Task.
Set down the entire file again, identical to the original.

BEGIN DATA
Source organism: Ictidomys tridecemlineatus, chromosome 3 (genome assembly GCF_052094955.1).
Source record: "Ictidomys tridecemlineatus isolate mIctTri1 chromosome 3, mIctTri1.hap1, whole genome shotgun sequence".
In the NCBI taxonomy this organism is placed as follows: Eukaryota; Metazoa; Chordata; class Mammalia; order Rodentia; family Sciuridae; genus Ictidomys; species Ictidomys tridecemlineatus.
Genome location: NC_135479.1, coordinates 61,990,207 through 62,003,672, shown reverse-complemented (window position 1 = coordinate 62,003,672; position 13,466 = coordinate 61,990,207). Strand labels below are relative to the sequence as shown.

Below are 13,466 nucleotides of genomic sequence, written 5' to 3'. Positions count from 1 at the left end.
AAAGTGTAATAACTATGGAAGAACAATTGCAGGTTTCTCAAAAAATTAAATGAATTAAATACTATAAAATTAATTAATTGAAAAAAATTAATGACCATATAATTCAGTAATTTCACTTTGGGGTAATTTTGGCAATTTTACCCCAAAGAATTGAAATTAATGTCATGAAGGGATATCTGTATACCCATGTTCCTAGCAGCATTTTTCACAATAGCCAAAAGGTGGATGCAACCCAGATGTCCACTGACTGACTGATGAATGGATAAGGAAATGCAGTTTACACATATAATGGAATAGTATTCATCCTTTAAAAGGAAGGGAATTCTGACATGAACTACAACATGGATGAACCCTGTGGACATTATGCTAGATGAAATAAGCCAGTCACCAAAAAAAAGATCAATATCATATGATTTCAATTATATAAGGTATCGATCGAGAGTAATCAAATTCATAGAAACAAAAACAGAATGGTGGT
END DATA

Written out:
Source organism: Ictidomys tridecemlineatus, chromosome 3 (genome assembly GCF_052094955.1).
Source record: "Ictidomys tridecemlineatus isolate mIctTri1 chromosome 3, mIctTri1.hap1, whole genome shotgun sequence".
In the NCBI taxonomy this organism is placed as follows: Eukaryota; Metazoa; Chordata; class Mammalia; order Rodentia; family Sciuridae; genus Ictidomys; species Ictidomys tridecemlineatus.
Genome location: NC_135479.1, coordinates 61,990,207 through 62,003,672, shown reverse-complemented (window position 1 = coordinate 62,003,672; position 13,466 = coordinate 61,990,207). Strand labels below are relative to the sequence as shown.

Below are 13,466 nucleotides of genomic sequence, written 5' to 3'. Positions count from 1 at the left end.
AAAGTGTAATAACTATGGAAGAACAATTGCAGGTTTCTCAAAAAATTAAATGAATTAAATACTATAAAATTAATTAATTGAAAAAAATTAATGACCATATAATTCAGTAATTTCACTTTGGGGTAATTTTGGCAATTTTACCCCAAAGAATTGAAATTAATGTCATGAAGGGATATCTGTATACCCATGTTCCTAGCAGCATTTTTCACAATAGCCAAAAGGTGGATGCAACCCAGATGTCCACTGACTGACTGATGAATGGATAAGGAAATGCAGTTTACACATATAATGGAATAGTATTCATCCTTTAAAAGGAAGGGAATTCTGACATGAACTACAACATGGATGAACCCTGTGGACATTATGCTAGATGAAATAAGCCAGTCACCAAAAAAAAGATCAATATCATATGATTTCAATTATATAAGGTATCGATCGAGAGTAATCAAATTCATAGAAACAAAAACAGAATGGTGGT